Edmond Joseph Duhe pleaded guilty to the attempted murder of Leonie Martinez and served ten years in the Louisiana State Prison at Angola. He died in 2003.
In 1989, the television documentary series, Unsolved Mysteries, aired interviews with Lieutenant Wayne Norwood and Marvelle Caronna, the daughter of Ernest Acosta, a man who lived within a mile of the Hotard murder scene.
According to Marvelle, who died in Livingston Parish in 2006, Acosta, before he died in 1980, told family members that his late wife, Caroline Schloesser Acosta, murdered both Audrey and Thomas in 1956. Her father, Marvelle claimed, said her stepmother killed the couple outside the Acosta home in Reserve, Louisiana.
Ernest Acosta, as the story goes, placed Hotard’s body in his car and drove the vehicle back to the lakeside clearing, and the couple hid Audrey’s body in a metal fish trap in their yard until the sheriff completed his search.
The next day, they stuffed Audrey’s body into a 9-foot civil war cannon and sunk it in the swamp. An identical cannon, he said, had been discovered in Ruddock in 1977 and is on display in that town today. Both Union and Confederate troops placed guns of this size to protect railroads, and railroad tracks ran next to Ernest Acosta’s home.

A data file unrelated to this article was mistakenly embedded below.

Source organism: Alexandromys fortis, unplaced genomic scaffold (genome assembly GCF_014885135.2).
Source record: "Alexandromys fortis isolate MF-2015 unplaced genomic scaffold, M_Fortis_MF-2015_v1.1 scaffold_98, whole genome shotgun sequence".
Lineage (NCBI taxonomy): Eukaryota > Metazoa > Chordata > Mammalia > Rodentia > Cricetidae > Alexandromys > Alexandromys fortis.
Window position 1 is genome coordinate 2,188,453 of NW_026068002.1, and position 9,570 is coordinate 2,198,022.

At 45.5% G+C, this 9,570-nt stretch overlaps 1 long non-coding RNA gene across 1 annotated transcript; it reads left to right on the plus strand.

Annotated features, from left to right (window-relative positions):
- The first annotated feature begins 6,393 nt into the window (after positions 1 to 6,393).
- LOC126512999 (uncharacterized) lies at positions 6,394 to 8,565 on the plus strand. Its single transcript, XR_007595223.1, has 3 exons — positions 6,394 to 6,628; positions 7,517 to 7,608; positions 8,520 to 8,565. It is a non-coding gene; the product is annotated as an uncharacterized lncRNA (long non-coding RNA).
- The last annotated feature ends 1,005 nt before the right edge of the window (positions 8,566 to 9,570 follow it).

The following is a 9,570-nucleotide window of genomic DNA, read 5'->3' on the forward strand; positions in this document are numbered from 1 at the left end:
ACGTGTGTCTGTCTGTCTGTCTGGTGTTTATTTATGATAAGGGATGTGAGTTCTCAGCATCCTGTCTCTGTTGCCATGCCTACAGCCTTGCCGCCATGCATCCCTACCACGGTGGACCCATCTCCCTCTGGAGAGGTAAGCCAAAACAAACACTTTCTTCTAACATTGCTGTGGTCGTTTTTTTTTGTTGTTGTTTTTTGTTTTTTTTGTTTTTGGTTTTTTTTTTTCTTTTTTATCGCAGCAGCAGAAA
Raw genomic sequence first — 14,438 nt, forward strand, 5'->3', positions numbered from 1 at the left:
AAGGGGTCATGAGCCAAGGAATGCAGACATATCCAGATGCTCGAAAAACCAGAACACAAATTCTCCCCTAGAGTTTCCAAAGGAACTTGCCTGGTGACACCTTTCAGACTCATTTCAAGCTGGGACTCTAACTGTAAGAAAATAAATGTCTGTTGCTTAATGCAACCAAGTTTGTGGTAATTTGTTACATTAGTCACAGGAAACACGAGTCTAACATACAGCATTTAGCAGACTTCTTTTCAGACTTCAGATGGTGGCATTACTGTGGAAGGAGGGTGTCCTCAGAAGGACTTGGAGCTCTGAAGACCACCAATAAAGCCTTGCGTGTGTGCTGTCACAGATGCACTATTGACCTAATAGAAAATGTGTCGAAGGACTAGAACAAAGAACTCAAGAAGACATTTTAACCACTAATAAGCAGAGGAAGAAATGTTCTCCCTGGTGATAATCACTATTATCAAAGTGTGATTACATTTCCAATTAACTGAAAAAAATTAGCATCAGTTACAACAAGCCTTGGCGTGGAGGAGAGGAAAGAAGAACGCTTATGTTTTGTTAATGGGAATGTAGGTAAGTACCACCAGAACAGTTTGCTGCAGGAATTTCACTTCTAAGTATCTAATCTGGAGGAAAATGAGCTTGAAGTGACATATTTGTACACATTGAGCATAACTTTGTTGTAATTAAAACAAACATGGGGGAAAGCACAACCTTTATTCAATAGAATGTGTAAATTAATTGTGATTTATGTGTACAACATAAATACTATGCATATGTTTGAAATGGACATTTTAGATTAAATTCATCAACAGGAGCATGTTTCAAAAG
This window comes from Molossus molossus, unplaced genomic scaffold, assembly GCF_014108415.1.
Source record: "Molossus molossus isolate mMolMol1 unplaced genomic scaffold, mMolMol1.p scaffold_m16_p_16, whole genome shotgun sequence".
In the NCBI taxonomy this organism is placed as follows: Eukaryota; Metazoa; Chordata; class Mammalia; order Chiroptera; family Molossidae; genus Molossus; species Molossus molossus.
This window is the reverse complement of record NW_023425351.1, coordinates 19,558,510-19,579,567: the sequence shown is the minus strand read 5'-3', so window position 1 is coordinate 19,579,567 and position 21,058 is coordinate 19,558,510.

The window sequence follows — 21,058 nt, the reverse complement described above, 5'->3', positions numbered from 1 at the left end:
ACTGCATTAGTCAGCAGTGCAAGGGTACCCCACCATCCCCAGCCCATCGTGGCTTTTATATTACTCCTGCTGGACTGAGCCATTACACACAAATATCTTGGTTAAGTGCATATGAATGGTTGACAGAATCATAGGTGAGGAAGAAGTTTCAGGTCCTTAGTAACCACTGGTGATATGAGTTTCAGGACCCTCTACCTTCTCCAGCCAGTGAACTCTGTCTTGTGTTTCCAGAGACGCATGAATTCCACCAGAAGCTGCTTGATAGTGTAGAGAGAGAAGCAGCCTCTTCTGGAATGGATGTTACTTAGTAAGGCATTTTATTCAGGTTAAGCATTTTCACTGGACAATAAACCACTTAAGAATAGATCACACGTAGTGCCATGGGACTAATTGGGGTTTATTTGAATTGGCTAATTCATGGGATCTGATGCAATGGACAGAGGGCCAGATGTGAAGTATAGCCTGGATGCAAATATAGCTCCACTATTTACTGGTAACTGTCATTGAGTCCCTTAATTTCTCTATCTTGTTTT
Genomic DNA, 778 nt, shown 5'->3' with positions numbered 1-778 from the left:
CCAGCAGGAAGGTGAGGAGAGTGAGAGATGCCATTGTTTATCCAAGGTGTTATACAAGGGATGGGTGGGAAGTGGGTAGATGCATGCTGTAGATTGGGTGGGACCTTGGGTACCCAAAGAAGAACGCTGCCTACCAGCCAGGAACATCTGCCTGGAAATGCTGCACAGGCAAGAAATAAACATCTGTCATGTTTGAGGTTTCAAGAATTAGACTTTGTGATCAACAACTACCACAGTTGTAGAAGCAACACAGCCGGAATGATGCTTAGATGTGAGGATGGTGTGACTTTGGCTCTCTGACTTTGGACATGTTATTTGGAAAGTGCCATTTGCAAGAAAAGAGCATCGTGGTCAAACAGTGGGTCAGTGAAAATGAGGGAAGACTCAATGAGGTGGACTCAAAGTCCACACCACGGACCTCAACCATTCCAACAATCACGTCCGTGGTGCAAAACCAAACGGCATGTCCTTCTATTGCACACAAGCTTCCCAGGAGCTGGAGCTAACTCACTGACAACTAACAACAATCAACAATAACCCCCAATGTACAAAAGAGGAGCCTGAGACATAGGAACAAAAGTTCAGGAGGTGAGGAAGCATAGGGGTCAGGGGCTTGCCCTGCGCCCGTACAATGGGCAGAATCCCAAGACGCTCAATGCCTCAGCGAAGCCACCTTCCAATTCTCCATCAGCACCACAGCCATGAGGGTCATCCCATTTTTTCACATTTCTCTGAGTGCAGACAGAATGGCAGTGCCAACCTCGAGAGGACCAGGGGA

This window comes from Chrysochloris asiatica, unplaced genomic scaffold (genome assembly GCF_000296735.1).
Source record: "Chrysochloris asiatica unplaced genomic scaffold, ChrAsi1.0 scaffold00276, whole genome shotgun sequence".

Wayne Norwood told me he interviewed the St. John the Baptist Parish coroner, Dr. Remy Gross, who confirmed that Hotard’s assailant shot him inside the car. Therefore, Wayne Norwood said, if Acosta did tell his family this story, he lied.
The retired deputy now believes Ernest Acosta killed Hotard inside the car on Frenier road before raping and murdering Audrey at his home. The only part of Acosta’s hearsay confession Wayne Norwood chooses to believe is the supposition that Acosta hid Audrey’s body in a 9-foot civil war cannon before sinking it in the swamp.
However, even that small part of the Acosta story cannot be genuine, as an iron civil war cannon of this size would have been too heavy for Ernest and Caroline Acosta to move without heavy machinery. Moreover, if they had managed to sink the iron behemoth, Sheriff Hebert’s giant electromagnet would have discovered it back in 1959.
No. The truth remains elusive and likely buried somewhere else altogether.
Thomas Adolph Hotard’s family buried his body in the Jefferson Parish Garden of Memories in Metairie, Louisiana. His tombstone marks the day he died as November 25th, 1956 – Audrey Moate’s 31st birthday, and the day she disappeared.
However, Audrey Alta Smith Moate’s tombstone is in the Norway Cemetery in Coos County, Oregon, where Audrey’s mother, Minnie Pearl Cook Smith, relocated after her daughter’s disappearance. Audrey’s marker records the day she died as December 5th, 1956.
Perhaps, Minnie Smith – who died three years before the Unsolved Mysteries television series began – knew something about her daughter’s fate that she chose not to share with law enforcement.
“Bayou Justice” is a weekly true crime column featuring exciting or notable crime-related stories often focusing on cold case files in South Louisiana; stories based on interviews with key players, among them: police investigators, lawyers, victims, and their families. If you have information regarding this case or another unsolved crime, contact Crime Stoppers or your local police agency, or email firstname.lastname@example.org.